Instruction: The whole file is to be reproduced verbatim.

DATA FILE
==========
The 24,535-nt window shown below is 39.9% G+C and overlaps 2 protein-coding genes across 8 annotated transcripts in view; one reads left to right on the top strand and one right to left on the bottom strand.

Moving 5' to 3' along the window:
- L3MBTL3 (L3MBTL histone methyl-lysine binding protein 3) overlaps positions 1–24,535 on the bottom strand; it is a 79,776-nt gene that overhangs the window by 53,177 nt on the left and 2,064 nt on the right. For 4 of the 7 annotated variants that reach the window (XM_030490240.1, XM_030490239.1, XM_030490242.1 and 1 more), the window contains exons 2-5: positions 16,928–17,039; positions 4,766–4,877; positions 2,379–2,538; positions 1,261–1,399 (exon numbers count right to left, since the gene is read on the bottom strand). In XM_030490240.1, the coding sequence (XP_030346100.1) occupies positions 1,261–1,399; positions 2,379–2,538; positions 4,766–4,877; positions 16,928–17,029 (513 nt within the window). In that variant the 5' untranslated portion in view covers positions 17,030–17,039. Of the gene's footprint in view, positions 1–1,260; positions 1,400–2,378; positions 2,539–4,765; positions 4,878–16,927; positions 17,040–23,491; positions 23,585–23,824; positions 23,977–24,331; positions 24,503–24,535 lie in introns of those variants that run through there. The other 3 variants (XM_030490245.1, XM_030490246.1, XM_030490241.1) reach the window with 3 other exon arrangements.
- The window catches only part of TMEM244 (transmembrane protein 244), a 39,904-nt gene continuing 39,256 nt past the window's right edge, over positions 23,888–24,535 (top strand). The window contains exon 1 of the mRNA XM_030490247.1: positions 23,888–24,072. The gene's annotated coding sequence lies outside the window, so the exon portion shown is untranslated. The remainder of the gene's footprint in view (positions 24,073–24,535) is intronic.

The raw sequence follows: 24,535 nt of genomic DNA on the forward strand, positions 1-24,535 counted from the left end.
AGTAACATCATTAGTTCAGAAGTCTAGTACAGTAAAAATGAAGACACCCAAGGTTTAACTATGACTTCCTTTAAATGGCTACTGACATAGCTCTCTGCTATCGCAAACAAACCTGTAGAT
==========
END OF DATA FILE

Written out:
The 24,535-nt window shown below is 39.9% G+C and overlaps 2 protein-coding genes across 8 annotated transcripts in view; one reads left to right on the top strand and one right to left on the bottom strand.

Moving 5' to 3' along the window:
- L3MBTL3 (L3MBTL histone methyl-lysine binding protein 3) overlaps positions 1–24,535 on the bottom strand; it is a 79,776-nt gene that overhangs the window by 53,177 nt on the left and 2,064 nt on the right. For 4 of the 7 annotated variants that reach the window (XM_030490240.1, XM_030490239.1, XM_030490242.1 and 1 more), the window contains exons 2-5: positions 16,928–17,039; positions 4,766–4,877; positions 2,379–2,538; positions 1,261–1,399 (exon numbers count right to left, since the gene is read on the bottom strand). In XM_030490240.1, the coding sequence (XP_030346100.1) occupies positions 1,261–1,399; positions 2,379–2,538; positions 4,766–4,877; positions 16,928–17,029 (513 nt within the window). In that variant the 5' untranslated portion in view covers positions 17,030–17,039. Of the gene's footprint in view, positions 1–1,260; positions 1,400–2,378; positions 2,539–4,765; positions 4,878–16,927; positions 17,040–23,491; positions 23,585–23,824; positions 23,977–24,331; positions 24,503–24,535 lie in introns of those variants that run through there. The other 3 variants (XM_030490245.1, XM_030490246.1, XM_030490241.1) reach the window with 3 other exon arrangements.
- The window catches only part of TMEM244 (transmembrane protein 244), a 39,904-nt gene continuing 39,256 nt past the window's right edge, over positions 23,888–24,535 (top strand). The window contains exon 1 of the mRNA XM_030490247.1: positions 23,888–24,072. The gene's annotated coding sequence lies outside the window, so the exon portion shown is untranslated. The remainder of the gene's footprint in view (positions 24,073–24,535) is intronic.

The raw sequence follows: 24,535 nt of genomic DNA on the forward strand, positions 1-24,535 counted from the left end.
AGTAACATCATTAGTTCAGAAGTCTAGTACAGTAAAAATGAAGACACCCAAGGTTTAACTATGACTTCCTTTAAATGGCTACTGACATAGCTCTCTGCTATCGCAAACAAACCTGTAGAT